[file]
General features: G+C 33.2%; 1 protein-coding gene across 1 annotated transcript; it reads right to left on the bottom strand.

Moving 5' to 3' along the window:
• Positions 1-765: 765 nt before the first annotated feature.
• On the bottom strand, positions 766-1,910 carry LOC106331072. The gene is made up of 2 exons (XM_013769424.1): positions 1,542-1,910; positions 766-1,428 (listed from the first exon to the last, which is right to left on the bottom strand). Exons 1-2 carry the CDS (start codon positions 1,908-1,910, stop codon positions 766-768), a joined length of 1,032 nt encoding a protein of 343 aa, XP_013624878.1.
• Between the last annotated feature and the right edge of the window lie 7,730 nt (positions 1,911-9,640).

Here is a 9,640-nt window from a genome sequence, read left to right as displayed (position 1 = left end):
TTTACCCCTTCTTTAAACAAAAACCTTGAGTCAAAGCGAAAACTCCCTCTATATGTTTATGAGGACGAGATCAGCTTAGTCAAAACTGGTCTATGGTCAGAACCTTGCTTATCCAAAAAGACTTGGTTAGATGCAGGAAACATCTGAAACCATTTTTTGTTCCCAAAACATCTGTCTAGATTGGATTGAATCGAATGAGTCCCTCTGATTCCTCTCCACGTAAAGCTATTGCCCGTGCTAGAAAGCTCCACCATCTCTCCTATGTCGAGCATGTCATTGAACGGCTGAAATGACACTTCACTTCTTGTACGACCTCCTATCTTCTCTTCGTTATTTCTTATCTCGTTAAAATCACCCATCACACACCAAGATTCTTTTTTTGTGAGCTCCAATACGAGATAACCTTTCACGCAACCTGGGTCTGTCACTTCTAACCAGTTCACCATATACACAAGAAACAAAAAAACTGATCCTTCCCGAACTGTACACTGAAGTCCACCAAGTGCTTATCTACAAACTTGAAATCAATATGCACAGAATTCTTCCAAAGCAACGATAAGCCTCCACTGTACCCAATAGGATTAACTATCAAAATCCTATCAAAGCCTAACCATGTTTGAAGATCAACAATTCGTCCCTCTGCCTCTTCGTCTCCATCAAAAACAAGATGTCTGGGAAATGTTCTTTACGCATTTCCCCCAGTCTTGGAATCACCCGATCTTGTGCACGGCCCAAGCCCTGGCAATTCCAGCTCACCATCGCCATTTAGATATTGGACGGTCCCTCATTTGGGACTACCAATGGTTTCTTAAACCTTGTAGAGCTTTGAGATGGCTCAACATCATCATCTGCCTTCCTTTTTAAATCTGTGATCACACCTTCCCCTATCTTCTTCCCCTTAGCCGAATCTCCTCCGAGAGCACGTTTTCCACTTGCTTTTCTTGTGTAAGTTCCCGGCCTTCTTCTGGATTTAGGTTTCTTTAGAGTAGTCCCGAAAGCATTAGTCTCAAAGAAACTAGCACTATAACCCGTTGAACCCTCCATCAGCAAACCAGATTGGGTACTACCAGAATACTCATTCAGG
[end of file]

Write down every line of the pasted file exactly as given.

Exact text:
General features: G+C 33.2%; 1 protein-coding gene across 1 annotated transcript; it reads right to left on the bottom strand.

Moving 5' to 3' along the window:
• Positions 1-765: 765 nt before the first annotated feature.
• On the bottom strand, positions 766-1,910 carry LOC106331072. The gene is made up of 2 exons (XM_013769424.1): positions 1,542-1,910; positions 766-1,428 (listed from the first exon to the last, which is right to left on the bottom strand). Exons 1-2 carry the CDS (start codon positions 1,908-1,910, stop codon positions 766-768), a joined length of 1,032 nt encoding a protein of 343 aa, XP_013624878.1.
• Between the last annotated feature and the right edge of the window lie 7,730 nt (positions 1,911-9,640).

Here is a 9,640-nt window from a genome sequence, read left to right as displayed (position 1 = left end):
TTTACCCCTTCTTTAAACAAAAACCTTGAGTCAAAGCGAAAACTCCCTCTATATGTTTATGAGGACGAGATCAGCTTAGTCAAAACTGGTCTATGGTCAGAACCTTGCTTATCCAAAAAGACTTGGTTAGATGCAGGAAACATCTGAAACCATTTTTTGTTCCCAAAACATCTGTCTAGATTGGATTGAATCGAATGAGTCCCTCTGATTCCTCTCCACGTAAAGCTATTGCCCGTGCTAGAAAGCTCCACCATCTCTCCTATGTCGAGCATGTCATTGAACGGCTGAAATGACACTTCACTTCTTGTACGACCTCCTATCTTCTCTTCGTTATTTCTTATCTCGTTAAAATCACCCATCACACACCAAGATTCTTTTTTTGTGAGCTCCAATACGAGATAACCTTTCACGCAACCTGGGTCTGTCACTTCTAACCAGTTCACCATATACACAAGAAACAAAAAAACTGATCCTTCCCGAACTGTACACTGAAGTCCACCAAGTGCTTATCTACAAACTTGAAATCAATATGCACAGAATTCTTCCAAAGCAACGATAAGCCTCCACTGTACCCAATAGGATTAACTATCAAAATCCTATCAAAGCCTAACCATGTTTGAAGATCAACAATTCGTCCCTCTGCCTCTTCGTCTCCATCAAAAACAAGATGTCTGGGAAATGTTCTTTACGCATTTCCCCCAGTCTTGGAATCACCCGATCTTGTGCACGGCCCAAGCCCTGGCAATTCCAGCTCACCATCGCCATTTAGATATTGGACGGTCCCTCATTTGGGACTACCAATGGTTTCTTAAACCTTGTAGAGCTTTGAGATGGCTCAACATCATCATCTGCCTTCCTTTTTAAATCTGTGATCACACCTTCCCCTATCTTCTTCCCCTTAGCCGAATCTCCTCCGAGAGCACGTTTTCCACTTGCTTTTCTTGTGTAAGTTCCCGGCCTTCTTCTGGATTTAGGTTTCTTTAGAGTAGTCCCGAAAGCATTAGTCTCAAAGAAACTAGCACTATAACCCGTTGAACCCTCCATCAGCAAACCAGATTGGGTACTACCAGAATACTCATTCAGG